Interactive online specials, special events, amazing and genuine customer service, leadership required to weather the storm.
Naked bootleg is a term used in football whereby the quarterback runs counter to his blockers and tries to create a run or pass opportunity with no help from his blockers. Well, we are operating our hotels naked but not by choice. We have no “wind at our backs” from a strong economy and no “compression” from other areas such as conventions or events. No, we must build our hotel businesses from scratch during these times.
Management today must include creative leadership that stresses the urgency to work as a team and find ways to entice corporate travelers and groups to our hotels. Gone are the days when we just responded to leads from our brands and convention bureaus. Also gone are the days when we posted our “vacancy” signs outside the hotel and guests would just check in…yes, I was around in the 1970s when that is all that was necessary to fill a limited service or mid-market hotel.
Today, we need to be developing revenue sources in a whole new ballgame. Consumers are vigilant at finding the absolute best value out there. They shop multiple web sites and rely on social media to get input from friends or those who think alike. That means that we as operators must know what key words to use to get potential guests to find our own web sites and we must proactively utilize social media to market our products. This medium includes but is certainly not limited to Trip Advisor, Twitter, Facebook and Linked-In.
Moreover, we must be very responsive to any requests for information by providing clear, concise correspondence that highlights our competitive advantages and shows where the value is in staying at our properties. Our proposals must be both attractive in appearance and easy to read and (though it seems like a given) have flawless grammar and no spelling errors or typos.
Those of us with restaurants, spas, and ancillary businesses must be extra aggressive in targeting repeat users via electronic marketing. In our case, at the Hilton Garden Inn, San Diego/ Del Mar, we actually create our own events including seminars on college funding, health and fitness, and more. We host winemaker dinners and wine and food tastings on a regular basis as well. Our bar specials are never ending with specials seven days a week. These prove to build strong relationships with not only hotel guests, but also local neighbors.
Once we are able to get guests to our hotels and restaurants, we must provide “wow” customer service. When we look at service today, there are basically four levels: basic, expected, desired and wow. Basic service can be found at the post office. Expected service can be found at most fast food restaurants and many businesses today. Desired service is often found at good hotels and restaurants…but “wow” service is the only way to ensure repeat business.
How do we provide wow service? It’s all about training, that first item in the budget to be cut by many companies. Good training coupled with strong leadership makes for a good start. To retain customers and get a viral marketing effect for your business, travelers must feel they are getting value. Add in a “wow” customer service level and that viral marketing grows exponentially. Relationships with clients and guests can be developed much more easily when the combination of value and wow service is apparent. That combination of high value in traveler sentiment and wow customer service is paramount.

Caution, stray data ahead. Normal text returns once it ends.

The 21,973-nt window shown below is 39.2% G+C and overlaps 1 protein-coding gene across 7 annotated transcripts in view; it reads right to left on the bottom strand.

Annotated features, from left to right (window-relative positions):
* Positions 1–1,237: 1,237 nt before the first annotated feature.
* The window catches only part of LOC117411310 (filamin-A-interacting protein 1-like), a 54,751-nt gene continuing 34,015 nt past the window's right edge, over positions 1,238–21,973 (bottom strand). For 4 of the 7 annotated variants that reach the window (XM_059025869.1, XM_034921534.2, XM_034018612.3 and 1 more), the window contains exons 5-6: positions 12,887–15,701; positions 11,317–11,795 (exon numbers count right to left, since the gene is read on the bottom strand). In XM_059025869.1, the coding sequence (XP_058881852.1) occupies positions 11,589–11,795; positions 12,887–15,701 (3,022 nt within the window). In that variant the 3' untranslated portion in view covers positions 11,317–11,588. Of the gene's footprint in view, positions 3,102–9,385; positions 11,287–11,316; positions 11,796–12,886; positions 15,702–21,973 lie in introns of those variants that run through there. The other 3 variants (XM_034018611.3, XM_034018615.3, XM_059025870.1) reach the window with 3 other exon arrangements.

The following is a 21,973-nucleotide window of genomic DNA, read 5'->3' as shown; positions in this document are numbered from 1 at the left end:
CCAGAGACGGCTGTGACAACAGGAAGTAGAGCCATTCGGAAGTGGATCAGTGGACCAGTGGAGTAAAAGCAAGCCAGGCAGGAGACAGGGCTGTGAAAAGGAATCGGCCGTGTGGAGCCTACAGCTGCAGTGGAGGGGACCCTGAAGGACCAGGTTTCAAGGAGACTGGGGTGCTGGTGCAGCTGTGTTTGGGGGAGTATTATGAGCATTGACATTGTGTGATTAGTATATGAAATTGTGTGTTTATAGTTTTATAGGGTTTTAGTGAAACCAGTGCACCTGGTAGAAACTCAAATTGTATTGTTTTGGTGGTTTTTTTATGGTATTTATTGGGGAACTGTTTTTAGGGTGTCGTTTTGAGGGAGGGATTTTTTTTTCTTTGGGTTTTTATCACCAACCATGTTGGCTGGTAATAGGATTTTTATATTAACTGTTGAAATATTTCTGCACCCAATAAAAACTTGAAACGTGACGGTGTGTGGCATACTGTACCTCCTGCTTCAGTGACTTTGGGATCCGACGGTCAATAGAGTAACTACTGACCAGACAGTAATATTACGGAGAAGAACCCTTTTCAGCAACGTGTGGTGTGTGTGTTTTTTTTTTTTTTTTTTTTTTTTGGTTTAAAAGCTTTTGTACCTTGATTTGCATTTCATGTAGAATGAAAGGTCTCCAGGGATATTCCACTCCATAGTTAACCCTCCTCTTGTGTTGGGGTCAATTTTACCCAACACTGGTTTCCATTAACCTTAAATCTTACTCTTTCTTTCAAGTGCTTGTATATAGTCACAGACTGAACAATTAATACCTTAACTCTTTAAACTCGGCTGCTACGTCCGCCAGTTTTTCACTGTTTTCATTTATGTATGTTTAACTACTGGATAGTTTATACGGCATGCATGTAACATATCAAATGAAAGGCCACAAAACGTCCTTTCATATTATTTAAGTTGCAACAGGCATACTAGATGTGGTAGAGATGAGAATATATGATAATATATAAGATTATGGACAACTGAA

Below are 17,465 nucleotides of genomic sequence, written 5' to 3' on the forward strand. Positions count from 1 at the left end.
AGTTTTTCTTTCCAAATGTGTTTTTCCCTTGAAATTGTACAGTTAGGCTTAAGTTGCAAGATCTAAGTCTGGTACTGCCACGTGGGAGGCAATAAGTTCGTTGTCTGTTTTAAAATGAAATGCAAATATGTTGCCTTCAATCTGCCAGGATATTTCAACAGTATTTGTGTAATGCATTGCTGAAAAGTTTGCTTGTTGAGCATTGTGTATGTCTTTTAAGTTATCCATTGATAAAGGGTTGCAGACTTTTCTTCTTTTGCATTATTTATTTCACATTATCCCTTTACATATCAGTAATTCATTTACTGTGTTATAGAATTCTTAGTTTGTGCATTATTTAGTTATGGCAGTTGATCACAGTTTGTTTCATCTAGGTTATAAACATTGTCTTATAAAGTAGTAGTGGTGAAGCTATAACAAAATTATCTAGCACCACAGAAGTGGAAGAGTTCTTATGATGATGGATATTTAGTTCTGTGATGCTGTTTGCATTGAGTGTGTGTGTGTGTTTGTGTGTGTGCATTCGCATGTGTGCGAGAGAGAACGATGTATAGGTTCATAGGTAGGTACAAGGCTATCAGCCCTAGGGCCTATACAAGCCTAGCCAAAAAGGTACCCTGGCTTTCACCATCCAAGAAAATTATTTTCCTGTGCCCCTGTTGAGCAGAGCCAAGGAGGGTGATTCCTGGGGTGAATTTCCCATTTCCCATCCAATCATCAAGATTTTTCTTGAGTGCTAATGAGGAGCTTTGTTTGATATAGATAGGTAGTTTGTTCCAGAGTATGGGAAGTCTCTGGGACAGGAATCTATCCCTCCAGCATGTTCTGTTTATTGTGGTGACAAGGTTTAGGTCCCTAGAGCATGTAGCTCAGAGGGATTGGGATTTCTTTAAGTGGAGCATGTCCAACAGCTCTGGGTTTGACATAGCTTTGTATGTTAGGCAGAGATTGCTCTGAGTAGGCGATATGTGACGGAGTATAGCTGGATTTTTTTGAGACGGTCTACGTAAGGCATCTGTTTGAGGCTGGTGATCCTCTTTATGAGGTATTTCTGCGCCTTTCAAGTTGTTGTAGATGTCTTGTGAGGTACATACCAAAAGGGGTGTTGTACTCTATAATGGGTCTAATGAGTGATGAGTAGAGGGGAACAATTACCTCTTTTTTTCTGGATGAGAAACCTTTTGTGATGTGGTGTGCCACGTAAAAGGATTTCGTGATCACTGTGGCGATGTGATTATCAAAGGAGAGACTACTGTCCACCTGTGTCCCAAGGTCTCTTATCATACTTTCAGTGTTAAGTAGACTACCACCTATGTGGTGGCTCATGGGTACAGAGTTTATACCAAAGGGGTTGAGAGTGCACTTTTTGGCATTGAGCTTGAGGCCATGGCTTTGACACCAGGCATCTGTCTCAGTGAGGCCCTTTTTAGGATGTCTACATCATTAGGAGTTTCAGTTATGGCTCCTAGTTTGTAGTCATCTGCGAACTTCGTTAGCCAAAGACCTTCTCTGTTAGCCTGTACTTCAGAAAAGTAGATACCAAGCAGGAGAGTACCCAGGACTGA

Leadership is showing the management team how critical this concept is by “walking the talk.” We all have something that we can do that is different. In my case, I run with our guests at the Hilton Garden Inn and Homewood Suites, Del Mar, and offer personal training sessions for others. My passion and knowledge of running and fitness motivate me to coach our guests into a healthy lifestyle. Relationships can be improved dramatically with genuine, individual interaction – and that is my goal…to build these relationships. Our “run with the GM” is popular with our business travelers, especially those who do not yet know the neighborhood.
For better or worse, it takes more than driving revenues to thrive today as a hotelier. Hiring the right people is certainly part of it but there are responsibilities that we have that cannot disappear even when the economy threatens to cripple us. Good insurance policies require diligence. Safety and security of staff and guests, an up-to-date emergency plan and a very clear set of policies is at the heart of preventive management.
Speaking of preventive, staying on top of capital expenditures and routine maintenance projects is difficult during these tough times. There is a delicate balance of rigidly tight expense control and prudent investing in key areas. To make profits in these times is much more difficult than when the proverbial “wind is at our back.” To achieve profits or any return on our investment, we must look to our lenders for help in some cases. This may mean requesting a deferral of payments or a reduction in principal and/or interest rates. They must be made aware (if they are not already) that today’s occupancy and average rate levels are at an all time low for the decade and will not be bouncing back anytime soon.
Robert A. Rauch, CHA
Rauch is a hotel owner/operator (he serves as General Manager of one of the hotels) in San Diego and founder of the web site www.hotelguru.com. He teaches a course in hospitality entrepreneurship at the college level and sits on multiple boards of directors.